UK

Trans comic feels ‘vindicated’ after video emerges of her being abused at LGB Alliance conference

Lily Wakefield March 25, 2022
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Jen Ives at the LGB Alliance conference

Jen Ives attended the LGB Alliance conference in October, 2021. (Twitter/ jenivescomedian)

Trans comedian Jen Ives feels “vindicated” after shocking and distressing footage emerged of her being subjected to transphobic abuse at the 2021 LGB Alliance conference.

The controversial conference was held in October at the Queen Elizabeth II Centre in London, and was attended by many LGB Alliance supporters and so called “gender critical” lobbyists, including Graham Linehan, Labour MP Rosie Duffield and Tory MP Jackie Doyle-Price.

Panels were held on “transgender ideology” and although the group’s hero, JK Rowling, was unable to attend, LGB Alliance paid for a cut-out of her to be brought to the conference centre so attendees could pose with it.

LGB Alliance has been branded an “anti-trans hate group” by high-profile LGBT+ figures, charities and organisations since its launch in October 2019, including Pride in London, gay SNP MP John Nicolson, journalist Owen Jones and gay Scottish actor David Paisley. Searing criticism has also come from the likes of It’s a Sin creator Russell T Davies and openly gay footballer Josh Cavallo.

Labour’s shadow minister for women and equalities, Taiwo Owatemi, said that the group “should be rejected by all those who believe in equality”. LGB Alliance continues to deny it is transphobic.

Ives, a bisexual trans woman and a comedian, decided to pay for a ticket and attend the conference.

While in attendance, she was subjected to severe transphobic abuse, which she publicly discussed at the time, but Ives has now told PinkNews she has spent the last five months being branded a liar by so-called gender critical campaigners.

This week, she said she feels “vindicated” after footage surfaced of her being confronted by LGB Alliance supporter Alexander Bramham and his now-boyfriend Brad – Bramham has confirmed they began dating after meeting at the LGB Alliance conference.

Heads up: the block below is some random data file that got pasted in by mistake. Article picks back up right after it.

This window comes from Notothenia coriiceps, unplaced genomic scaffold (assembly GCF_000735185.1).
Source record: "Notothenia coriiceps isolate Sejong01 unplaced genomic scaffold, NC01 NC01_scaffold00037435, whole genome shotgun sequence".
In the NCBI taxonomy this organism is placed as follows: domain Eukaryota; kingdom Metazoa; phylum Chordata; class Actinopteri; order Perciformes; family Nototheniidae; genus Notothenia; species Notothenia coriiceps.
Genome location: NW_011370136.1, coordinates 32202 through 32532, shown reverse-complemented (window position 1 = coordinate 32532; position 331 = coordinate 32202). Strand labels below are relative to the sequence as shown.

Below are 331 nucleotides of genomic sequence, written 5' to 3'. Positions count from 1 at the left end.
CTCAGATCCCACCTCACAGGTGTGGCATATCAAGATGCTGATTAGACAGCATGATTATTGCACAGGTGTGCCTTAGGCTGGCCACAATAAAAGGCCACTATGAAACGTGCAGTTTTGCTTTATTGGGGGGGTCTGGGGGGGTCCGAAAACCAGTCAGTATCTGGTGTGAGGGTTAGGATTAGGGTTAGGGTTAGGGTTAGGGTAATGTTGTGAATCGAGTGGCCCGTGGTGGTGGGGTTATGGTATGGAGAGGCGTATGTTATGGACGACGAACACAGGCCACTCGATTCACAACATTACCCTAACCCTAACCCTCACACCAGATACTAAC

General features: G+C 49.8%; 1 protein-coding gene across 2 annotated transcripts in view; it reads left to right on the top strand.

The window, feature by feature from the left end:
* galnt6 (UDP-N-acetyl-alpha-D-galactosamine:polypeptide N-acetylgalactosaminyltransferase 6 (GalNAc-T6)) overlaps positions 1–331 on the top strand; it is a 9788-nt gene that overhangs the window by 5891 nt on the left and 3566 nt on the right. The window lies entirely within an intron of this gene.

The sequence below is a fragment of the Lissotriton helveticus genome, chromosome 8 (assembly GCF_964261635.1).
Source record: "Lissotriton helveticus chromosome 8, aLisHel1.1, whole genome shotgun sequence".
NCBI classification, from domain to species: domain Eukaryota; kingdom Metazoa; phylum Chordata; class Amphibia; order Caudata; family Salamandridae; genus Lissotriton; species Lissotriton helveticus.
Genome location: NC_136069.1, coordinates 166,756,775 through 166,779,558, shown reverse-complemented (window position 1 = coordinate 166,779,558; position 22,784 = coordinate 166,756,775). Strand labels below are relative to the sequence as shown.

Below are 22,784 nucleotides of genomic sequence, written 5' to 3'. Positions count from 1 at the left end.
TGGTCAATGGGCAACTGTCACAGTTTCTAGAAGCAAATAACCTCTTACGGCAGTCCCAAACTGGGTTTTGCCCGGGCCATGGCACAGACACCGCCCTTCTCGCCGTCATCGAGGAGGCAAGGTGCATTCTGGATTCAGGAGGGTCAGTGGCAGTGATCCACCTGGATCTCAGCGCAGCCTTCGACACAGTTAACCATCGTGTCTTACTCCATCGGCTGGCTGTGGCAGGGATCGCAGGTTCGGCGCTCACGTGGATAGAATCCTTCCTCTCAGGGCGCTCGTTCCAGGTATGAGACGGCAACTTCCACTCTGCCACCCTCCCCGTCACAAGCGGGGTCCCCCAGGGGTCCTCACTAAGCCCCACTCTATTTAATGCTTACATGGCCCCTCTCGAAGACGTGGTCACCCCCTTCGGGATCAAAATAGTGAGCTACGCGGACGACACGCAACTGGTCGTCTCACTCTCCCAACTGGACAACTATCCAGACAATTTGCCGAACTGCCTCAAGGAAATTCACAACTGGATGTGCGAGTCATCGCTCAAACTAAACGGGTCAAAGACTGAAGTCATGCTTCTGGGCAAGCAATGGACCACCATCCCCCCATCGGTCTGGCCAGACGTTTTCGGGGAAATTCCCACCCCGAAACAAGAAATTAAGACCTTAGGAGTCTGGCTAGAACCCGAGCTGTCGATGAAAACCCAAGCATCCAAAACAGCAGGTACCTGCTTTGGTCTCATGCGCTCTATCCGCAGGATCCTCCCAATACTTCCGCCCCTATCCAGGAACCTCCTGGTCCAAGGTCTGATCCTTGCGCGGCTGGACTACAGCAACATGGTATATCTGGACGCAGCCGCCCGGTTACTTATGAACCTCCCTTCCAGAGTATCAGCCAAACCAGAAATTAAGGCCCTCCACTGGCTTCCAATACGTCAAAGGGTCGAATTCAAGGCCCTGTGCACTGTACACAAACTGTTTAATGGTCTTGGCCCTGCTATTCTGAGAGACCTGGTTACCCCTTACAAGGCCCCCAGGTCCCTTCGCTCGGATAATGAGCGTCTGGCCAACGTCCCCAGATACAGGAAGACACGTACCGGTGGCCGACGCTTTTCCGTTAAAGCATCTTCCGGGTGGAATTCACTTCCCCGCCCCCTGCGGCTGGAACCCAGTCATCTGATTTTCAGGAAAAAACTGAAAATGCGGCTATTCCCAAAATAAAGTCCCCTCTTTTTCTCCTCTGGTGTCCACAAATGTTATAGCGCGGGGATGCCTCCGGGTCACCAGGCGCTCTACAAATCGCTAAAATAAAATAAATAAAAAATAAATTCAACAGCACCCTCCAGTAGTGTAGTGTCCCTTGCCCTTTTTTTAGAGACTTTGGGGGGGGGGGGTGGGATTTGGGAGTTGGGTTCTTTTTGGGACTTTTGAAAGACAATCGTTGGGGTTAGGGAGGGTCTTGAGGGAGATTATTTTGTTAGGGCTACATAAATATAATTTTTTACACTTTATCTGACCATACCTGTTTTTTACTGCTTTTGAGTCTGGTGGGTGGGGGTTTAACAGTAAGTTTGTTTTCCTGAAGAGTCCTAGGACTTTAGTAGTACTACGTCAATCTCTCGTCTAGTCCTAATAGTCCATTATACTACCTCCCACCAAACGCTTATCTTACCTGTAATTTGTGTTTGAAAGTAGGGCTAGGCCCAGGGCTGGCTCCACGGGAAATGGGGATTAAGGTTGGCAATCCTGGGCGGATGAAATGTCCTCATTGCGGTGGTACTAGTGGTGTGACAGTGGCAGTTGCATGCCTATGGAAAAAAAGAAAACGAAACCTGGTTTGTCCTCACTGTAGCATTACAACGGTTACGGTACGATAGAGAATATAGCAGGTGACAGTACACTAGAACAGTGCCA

“Obviously, testimony is more difficult to believe than straight-up video posted by the person who did it,” she said. “An image is worth a thousand words.”

The voice behind the camera, widely identified as Brad including by Bramham himself, can be heard repeatedly abusing Ives, saying: “You are a man. You are a man… You are trying to use female spaces. You are not female you are male. You are a man. You are an adult, human male.”

He then compared being trans to a deadly psychiatric illness, adding: “Pro-anorexia websites are banned, but your crap is published everywhere, promoted everywhere.”

He said: “You are a mentally ill, autogynephilic pervert.”

A friend of Ives was “lurking in a gender critical forum” when they discovered the video, recorded by Brad, had been “passed around” gender critical “circles” for around four months.

During those months, Ives says she was repeatedly described as a “liar” by anti-trans campaigners.

Linehan accused Ives of lying in a blog post, and said she “hung around waiting for a chance to demand to be let into the women’s toilets”.

Ives said Rob Jessel, who was then LGB Alliance’s press officer, apologised to her at the conference.

“He was saying, ‘This isn’t appropriate, this shouldn’t have happened,'” said Ives.

“Very much giving the public face.”

But after she spoke out, Jessel took to Twitter and also accused her of lying. For unrelated tweets, Jessel was later permanently banned from Twitter for “abuse and harassment”.

 

Despite the video evidence of abuse, LGB Alliance supporters have sought to defend it.

Since posting the footage, Ives has been accused of filming women in the toilets at the conference, and of “bullying” and “entrapping” Brad, who is autistic.

Ives says she did not film anything at the event, nor did she record any audio inside the toilets.

She added: “As far as I’m concerned, [Brad] was there with an LGB Alliance t-shirt on, he’s an adult, he was there in a professional capacity, and I had no idea that he was autistic.”

“I worked with people with autism for five years and I resent that accusation.”

After the event, Ives submitted a complaint to the Queen Elizabeth II Centre, a government-owned building, over security’s alleged inaction.

She said: “They said that in their opinion security acted in a timely manner, and it was all done as it should be. They brushed me off a little bit.”

Ives said venue staff seemed to not want to take responsibility for the event.

“It seems like as far as the members of LGB Alliance were concerned, on that day, on that one floor, it was gender critical law,” she said.

PinkNews has contacted LGB Alliance and the Queen Elizabeth II Centre for comment.

 

More: graham linehan, lgb alliance, London, transphobia

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